Фермер Джайлз из Хэма

Farmer Giles of Ham

Дж.Р.Р. Толкиен (J.R.R. Tolkien)



Of the history of the Little Kingdom few fragments have survived; but by chance an account of its origin has been preserved: a legend, perhaps, rather than an account; for it is evidently a late compilation, full of marvels, derived not from sober annals, but from the popular lays to which its author frequently refers. For him the events that he records lay already in a distant past; but he seems, nonetheless, to have lived himself in the lands of the Little Kingdom. Such geographical knowledge as he shows (it is not his strong point) is of that country, while of regions outside it, north or west, he is plainly ignorant.

An excuse for presenting a translation of this curious tale, out of its very insular Latin into the modern tongue of the United Kingdom, may be found in the glimpse that it affords of life in a dark period of the history of Britain, not to mention the light that it throws on the origin of some difficult place-names. Some may find the character and adventures of its hero attractive in themselves.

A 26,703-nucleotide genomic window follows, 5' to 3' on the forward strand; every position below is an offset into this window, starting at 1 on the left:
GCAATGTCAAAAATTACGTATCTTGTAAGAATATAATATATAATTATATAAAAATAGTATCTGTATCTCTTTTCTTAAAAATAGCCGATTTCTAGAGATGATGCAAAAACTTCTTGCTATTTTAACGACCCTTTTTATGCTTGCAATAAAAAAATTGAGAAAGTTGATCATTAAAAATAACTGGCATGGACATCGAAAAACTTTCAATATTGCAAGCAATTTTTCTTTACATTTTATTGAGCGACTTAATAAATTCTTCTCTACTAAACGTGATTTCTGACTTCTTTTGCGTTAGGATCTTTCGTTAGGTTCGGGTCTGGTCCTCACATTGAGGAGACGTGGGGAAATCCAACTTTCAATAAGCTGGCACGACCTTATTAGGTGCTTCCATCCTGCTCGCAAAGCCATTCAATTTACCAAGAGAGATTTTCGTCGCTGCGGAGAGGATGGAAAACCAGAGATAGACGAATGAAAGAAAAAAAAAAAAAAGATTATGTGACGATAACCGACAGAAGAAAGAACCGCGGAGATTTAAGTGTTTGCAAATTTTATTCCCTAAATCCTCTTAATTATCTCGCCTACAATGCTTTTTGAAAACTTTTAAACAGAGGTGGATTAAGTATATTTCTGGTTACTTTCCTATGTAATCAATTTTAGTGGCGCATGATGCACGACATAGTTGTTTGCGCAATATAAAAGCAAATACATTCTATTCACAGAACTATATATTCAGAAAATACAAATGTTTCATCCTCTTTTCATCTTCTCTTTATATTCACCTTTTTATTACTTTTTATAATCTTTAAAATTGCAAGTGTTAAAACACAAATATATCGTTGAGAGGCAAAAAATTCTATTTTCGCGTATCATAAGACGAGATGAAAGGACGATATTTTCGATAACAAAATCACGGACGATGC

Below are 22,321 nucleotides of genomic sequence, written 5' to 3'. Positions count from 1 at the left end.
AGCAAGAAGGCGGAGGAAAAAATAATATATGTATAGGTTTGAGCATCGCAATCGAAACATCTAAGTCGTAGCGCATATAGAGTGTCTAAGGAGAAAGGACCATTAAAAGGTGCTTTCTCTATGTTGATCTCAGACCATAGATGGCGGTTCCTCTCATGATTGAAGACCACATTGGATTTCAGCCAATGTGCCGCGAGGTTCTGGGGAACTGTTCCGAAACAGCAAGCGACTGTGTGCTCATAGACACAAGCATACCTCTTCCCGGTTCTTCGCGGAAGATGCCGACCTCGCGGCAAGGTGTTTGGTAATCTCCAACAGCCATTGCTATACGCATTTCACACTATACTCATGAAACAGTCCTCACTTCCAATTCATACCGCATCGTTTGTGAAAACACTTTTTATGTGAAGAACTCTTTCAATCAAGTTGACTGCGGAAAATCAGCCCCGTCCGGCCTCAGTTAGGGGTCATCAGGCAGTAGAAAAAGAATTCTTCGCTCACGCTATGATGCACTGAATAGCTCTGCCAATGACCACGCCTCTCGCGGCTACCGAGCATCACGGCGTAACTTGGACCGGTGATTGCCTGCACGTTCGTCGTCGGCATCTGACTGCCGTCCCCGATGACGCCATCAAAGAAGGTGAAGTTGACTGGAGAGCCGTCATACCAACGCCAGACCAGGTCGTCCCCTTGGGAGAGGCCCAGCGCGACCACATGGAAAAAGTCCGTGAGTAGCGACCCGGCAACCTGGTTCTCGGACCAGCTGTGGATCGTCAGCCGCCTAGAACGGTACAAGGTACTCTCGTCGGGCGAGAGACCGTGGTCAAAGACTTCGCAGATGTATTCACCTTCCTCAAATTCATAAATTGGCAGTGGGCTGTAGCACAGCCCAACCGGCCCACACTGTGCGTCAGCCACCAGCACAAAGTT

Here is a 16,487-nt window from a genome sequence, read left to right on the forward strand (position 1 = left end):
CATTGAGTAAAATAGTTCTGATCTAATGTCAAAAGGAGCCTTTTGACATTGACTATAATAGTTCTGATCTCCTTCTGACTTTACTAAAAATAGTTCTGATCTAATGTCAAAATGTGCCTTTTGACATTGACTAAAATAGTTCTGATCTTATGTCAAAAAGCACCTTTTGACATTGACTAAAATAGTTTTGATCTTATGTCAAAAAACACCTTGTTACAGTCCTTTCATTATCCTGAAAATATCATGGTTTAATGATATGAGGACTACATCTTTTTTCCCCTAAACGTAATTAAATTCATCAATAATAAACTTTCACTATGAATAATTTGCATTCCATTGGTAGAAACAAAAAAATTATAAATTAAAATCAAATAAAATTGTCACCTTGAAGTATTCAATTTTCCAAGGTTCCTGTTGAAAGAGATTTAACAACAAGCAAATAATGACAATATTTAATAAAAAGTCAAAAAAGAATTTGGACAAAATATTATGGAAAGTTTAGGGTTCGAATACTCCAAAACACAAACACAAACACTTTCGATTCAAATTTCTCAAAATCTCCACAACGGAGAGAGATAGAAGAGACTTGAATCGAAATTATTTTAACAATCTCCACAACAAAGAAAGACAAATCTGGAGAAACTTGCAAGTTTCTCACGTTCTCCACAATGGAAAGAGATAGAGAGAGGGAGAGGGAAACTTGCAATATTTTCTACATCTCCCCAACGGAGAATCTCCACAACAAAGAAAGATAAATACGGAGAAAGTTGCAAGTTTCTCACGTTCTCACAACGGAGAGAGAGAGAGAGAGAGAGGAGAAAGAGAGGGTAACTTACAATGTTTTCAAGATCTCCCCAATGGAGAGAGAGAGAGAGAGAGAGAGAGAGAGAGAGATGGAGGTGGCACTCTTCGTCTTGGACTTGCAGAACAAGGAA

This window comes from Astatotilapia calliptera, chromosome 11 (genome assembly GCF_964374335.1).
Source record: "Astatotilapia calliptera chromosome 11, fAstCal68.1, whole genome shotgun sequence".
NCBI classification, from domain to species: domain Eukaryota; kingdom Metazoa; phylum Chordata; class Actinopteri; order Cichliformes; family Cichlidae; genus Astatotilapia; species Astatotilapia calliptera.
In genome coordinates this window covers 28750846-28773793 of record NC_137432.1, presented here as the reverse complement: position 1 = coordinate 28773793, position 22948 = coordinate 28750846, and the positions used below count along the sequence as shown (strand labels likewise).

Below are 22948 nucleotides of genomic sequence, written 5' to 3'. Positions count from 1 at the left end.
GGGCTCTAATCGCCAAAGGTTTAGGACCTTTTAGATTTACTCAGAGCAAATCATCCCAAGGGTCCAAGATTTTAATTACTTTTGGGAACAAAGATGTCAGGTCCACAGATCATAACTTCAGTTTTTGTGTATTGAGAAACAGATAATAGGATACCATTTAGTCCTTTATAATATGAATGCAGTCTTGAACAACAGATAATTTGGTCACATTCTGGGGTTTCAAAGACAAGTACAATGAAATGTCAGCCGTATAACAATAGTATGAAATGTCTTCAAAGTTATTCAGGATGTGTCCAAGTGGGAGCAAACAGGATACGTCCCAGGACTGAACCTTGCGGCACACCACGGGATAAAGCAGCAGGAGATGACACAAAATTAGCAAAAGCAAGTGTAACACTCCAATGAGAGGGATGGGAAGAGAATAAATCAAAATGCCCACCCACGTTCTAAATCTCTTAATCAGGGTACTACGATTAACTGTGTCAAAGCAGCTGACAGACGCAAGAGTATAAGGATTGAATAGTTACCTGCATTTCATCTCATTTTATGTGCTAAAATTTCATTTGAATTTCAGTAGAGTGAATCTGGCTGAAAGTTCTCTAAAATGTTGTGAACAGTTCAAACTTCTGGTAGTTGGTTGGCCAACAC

The boundaries of the Little Kingdom, either in time or space, are not easy to determine from the scanty evidence. Since Brutus came to Britain many kings and realms have come and gone. The partition under Locrin, Camber, and Albanac, was only the first of many shifting divisions. What with the love of petty independence on the one hand, and on the other the greed of kings for wider realms, the years were filled with swift alternations of war and peace, of mirth and woe, as historians of the reign of Arthur tell us: a time of unsettled frontiers, when men might rise or fall suddenly, and songwriters had abundant material and eager audiences. Somewhere in those long years, after the days of King Coel maybe, but before Arthur or the Seven Kingdoms of the English, we must place the events here related; and their scene is the valley of the Thames, with an excursion north-west to the walls of Wales.

The capital of the Little Kingdom was evidently, as is ours, in its south-east corner, but its confines are vague. It seems never to have reached far up the Thames into the West, nor beyond Otmoor to the North; its eastern borders are dubious. There are indications in a fragmentary legend of Georgius son of Giles and his page Suovetaurilius (Suet) that at one time an outpost against the Middle Kingdom was maintained at Farthingho. But that situation does not concern this story, which is now presented without alteration or further comment, though the original grandiose title has bear suitably reduced to Farmer Giles of Ham.